Just about a year ago, Marge and I were braving the altitude and a blizzard in Montana's Glacier National Park. In late August of last year, our sabbatical was officially underway and our first stop was the northern Rockies and the top of the world.
August 21st was our first day of exploring the park, and we headed up Going to the Sun Road in a rainstorm. We were driving from west to east, headed to St. Mary, Montana on the eastern slopes of Glacier park. We stopped for our first picture-taking effort at a spot in the road called
. The rain had kept us trapped in the van for most of the morning, but I finally glimpsed a view I liked of the trees and mountains below us and Marge sheltered the camera with an umbrella as I tried to make a picture.
Clearly a man who stands behind his work.
Farther on up the road, at The Weeping Wall, we stopped for lunch. As we sat eating cheese sandwiches I suddenly realized the all-morning rainstorm was about to break. I scurried to get my camera set up, and as I ran down into a mountain valley for an appropriate foreground, the storm broke
and a cloud from beneath rolled up upon me, completely hiding me from Marge. Then the cloud broke into a million pieces, scattering like ghosts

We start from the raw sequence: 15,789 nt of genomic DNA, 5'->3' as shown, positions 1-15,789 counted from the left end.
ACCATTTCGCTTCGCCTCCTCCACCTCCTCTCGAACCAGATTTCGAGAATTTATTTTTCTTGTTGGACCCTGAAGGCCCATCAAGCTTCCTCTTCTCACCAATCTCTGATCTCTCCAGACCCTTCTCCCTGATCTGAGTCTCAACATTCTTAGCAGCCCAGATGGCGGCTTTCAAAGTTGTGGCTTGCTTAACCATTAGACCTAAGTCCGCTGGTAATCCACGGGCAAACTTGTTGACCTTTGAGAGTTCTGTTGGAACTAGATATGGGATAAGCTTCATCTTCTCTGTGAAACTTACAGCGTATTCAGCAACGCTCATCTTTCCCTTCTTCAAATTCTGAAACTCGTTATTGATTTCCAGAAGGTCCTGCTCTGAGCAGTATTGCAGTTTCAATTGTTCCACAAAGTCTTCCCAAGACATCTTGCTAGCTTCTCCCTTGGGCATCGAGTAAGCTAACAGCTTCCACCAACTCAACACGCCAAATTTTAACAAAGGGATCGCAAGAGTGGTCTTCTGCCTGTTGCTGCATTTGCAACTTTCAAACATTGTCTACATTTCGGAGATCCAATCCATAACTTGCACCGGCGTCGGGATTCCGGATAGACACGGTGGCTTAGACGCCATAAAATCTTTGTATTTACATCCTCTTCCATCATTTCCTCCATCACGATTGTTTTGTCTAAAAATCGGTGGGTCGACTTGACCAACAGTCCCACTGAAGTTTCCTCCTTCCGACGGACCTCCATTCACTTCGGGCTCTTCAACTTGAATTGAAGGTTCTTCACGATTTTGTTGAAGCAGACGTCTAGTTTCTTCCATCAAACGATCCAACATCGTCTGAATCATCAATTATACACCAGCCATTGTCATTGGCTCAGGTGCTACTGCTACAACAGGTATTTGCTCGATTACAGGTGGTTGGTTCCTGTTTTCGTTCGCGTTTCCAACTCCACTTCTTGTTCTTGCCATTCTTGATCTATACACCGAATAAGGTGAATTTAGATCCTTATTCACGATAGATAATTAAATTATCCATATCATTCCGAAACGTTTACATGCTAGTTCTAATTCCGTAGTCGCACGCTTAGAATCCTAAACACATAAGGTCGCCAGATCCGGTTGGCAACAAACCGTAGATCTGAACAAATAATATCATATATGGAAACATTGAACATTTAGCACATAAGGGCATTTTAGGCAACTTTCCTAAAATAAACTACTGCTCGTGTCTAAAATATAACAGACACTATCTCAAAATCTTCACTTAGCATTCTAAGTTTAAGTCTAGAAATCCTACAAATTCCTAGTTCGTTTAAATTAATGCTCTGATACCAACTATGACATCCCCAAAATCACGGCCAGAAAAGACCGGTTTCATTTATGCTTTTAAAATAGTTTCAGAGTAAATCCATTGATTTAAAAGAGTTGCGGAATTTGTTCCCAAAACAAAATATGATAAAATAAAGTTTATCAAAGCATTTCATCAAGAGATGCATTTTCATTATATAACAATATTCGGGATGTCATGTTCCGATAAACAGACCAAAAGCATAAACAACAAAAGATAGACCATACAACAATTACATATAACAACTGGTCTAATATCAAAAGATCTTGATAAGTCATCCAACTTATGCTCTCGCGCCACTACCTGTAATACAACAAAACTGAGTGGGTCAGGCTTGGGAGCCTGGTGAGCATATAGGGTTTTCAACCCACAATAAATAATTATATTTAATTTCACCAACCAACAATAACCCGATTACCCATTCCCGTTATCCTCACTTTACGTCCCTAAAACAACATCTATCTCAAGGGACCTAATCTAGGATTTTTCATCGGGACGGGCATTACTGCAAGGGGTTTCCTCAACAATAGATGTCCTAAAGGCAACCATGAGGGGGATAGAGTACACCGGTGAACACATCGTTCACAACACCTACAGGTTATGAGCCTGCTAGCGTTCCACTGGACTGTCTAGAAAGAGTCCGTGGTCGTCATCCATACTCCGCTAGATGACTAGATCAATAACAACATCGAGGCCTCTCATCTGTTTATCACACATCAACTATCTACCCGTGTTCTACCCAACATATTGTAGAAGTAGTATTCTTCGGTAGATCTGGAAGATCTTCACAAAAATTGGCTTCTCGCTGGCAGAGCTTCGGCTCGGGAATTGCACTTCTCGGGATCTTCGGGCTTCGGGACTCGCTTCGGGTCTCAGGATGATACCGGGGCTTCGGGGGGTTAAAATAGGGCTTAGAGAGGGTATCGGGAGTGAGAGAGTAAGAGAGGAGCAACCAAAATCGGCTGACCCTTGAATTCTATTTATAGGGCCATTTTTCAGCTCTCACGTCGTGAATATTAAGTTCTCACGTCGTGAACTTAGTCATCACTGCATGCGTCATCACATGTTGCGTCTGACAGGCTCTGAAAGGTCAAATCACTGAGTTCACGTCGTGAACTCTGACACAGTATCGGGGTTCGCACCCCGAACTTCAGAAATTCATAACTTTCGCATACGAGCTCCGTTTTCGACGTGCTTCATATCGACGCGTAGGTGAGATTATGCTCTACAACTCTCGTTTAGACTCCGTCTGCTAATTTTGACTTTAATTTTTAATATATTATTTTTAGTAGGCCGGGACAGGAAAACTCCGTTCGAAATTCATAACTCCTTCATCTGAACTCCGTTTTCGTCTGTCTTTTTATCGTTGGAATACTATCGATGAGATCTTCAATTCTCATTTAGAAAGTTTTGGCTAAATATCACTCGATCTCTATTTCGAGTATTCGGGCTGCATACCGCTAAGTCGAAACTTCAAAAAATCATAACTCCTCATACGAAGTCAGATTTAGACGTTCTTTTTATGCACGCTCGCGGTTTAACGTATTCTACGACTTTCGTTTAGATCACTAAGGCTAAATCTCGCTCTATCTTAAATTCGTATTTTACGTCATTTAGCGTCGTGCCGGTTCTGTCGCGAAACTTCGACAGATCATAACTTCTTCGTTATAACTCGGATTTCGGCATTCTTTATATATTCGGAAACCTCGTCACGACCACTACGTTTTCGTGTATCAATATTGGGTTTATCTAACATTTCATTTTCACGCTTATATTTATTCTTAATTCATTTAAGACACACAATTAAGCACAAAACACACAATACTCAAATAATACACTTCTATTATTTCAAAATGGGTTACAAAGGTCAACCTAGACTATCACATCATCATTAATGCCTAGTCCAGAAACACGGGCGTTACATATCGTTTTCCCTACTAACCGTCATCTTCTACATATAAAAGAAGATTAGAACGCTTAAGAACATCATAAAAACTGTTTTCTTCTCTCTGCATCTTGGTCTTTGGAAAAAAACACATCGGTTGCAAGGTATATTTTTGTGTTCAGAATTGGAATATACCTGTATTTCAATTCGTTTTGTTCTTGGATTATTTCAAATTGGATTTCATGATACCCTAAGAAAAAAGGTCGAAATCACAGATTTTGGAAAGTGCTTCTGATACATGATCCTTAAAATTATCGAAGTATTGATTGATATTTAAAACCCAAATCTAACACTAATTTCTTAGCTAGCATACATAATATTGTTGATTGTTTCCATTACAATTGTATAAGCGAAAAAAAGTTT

into the heavens. The moment seemed divinely inspired.
The break in the weather was a mirage, we discovered, and a few miles farther up—at the summit of Going to the Sun Road—we ran headlong into a blizzard that forced us down the eastern slope and into St. Mary, Montana where we took refuge for pie at The Park Café
and homemade bread and soup at The Johnson's Café
Daybreak at Wild Goose Island Desktop Wallpaper
This was heaven, and we had little interest in braving the unseasonably cold and wet weather of August (at least unseasonably cold for these flatlanders from Iowa). The next couple of mornings, however, required that we photograph a spot that must be the single most photographed site in Glacier: Wild Goose Island. Our first stop at the site the evening of August 21 wasn't promising as the clouds from the blizzard above us obscured the setting sun and left us without contrast or color, but the following morning we couldn't have asked for better light. We had clouds caressing the peaks, a rising sun coloring the mountains orange, and the lake a brilliant silver as it reflected the bright sky above.
Of course, we weren't there alone! As I turned from my shooting
to return to the warmth of the van, I realized that I had been photographing Wild Goose Island with about a dozen early risers, including one pair
from distant Japan.
Still, I was happy to share my perch and happier still when I finally saw the processed image a couple of weeks later. Here's this month's Landscape of the Month: Daybreak at Wild Goose Island
. And here is the 20-by-32-inch print
I recently completed for our December show at Witter Gallery in Storm Lake.
This Landscape of the Month is 20% off for the whole month of September.
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